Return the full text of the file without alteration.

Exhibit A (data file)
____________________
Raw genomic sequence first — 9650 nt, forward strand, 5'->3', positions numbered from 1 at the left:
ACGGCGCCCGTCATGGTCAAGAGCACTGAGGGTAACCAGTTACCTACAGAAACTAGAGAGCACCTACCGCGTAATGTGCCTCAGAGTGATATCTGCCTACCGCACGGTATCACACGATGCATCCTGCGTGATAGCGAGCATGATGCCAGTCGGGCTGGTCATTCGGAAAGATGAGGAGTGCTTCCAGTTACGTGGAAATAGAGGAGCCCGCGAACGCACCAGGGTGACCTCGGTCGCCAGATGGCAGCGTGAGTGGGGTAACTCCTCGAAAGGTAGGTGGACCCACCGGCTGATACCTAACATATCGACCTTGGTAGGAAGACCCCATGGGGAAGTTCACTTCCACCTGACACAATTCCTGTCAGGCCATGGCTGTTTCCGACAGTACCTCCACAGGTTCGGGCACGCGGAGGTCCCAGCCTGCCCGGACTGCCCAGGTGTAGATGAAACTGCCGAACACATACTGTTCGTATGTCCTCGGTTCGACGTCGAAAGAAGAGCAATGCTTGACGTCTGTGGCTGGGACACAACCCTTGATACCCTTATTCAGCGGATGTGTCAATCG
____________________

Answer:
Raw genomic sequence first — 9650 nt, forward strand, 5'->3', positions numbered from 1 at the left:
ACGGCGCCCGTCATGGTCAAGAGCACTGAGGGTAACCAGTTACCTACAGAAACTAGAGAGCACCTACCGCGTAATGTGCCTCAGAGTGATATCTGCCTACCGCACGGTATCACACGATGCATCCTGCGTGATAGCGAGCATGATGCCAGTCGGGCTGGTCATTCGGAAAGATGAGGAGTGCTTCCAGTTACGTGGAAATAGAGGAGCCCGCGAACGCACCAGGGTGACCTCGGTCGCCAGATGGCAGCGTGAGTGGGGTAACTCCTCGAAAGGTAGGTGGACCCACCGGCTGATACCTAACATATCGACCTTGGTAGGAAGACCCCATGGGGAAGTTCACTTCCACCTGACACAATTCCTGTCAGGCCATGGCTGTTTCCGACAGTACCTCCACAGGTTCGGGCACGCGGAGGTCCCAGCCTGCCCGGACTGCCCAGGTGTAGATGAAACTGCCGAACACATACTGTTCGTATGTCCTCGGTTCGACGTCGAAAGAAGAGCAATGCTTGACGTCTGTGGCTGGGACACAACCCTTGATACCCTTATTCAGCGGATGTGTCAATCG